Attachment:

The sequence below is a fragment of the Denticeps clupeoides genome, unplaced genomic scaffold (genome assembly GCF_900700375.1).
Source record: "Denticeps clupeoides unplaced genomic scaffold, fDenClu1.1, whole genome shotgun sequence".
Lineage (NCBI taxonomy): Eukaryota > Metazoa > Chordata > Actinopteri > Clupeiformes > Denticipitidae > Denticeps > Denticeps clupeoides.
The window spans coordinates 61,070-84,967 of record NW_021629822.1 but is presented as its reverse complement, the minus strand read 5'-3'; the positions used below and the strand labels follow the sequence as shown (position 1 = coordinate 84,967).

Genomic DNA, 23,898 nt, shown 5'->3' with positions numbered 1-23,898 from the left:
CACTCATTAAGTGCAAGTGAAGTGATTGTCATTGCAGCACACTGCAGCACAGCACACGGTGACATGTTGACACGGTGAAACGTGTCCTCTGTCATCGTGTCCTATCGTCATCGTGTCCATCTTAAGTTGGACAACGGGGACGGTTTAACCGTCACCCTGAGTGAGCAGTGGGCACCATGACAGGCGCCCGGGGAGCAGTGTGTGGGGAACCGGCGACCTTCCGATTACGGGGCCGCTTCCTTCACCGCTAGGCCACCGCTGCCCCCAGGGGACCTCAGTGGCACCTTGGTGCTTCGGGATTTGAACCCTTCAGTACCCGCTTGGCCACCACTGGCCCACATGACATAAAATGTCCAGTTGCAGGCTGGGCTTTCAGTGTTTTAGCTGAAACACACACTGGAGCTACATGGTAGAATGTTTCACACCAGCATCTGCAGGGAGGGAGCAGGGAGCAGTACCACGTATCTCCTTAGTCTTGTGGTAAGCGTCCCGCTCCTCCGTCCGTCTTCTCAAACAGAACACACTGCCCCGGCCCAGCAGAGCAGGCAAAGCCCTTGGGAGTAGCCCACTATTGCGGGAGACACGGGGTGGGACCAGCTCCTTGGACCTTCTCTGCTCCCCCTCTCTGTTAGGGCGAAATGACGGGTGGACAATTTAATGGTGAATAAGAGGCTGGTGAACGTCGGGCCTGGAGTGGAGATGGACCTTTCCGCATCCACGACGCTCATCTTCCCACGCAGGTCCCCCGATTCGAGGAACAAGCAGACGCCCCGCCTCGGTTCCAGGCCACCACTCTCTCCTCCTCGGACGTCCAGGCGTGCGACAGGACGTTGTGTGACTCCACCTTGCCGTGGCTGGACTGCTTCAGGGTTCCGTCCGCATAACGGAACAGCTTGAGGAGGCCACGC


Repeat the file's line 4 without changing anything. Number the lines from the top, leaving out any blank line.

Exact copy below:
The window spans coordinates 61,070-84,967 of record NW_021629822.1 but is presented as its reverse complement, the minus strand read 5'-3'; the positions used below and the strand labels follow the sequence as shown (position 1 = coordinate 84,967).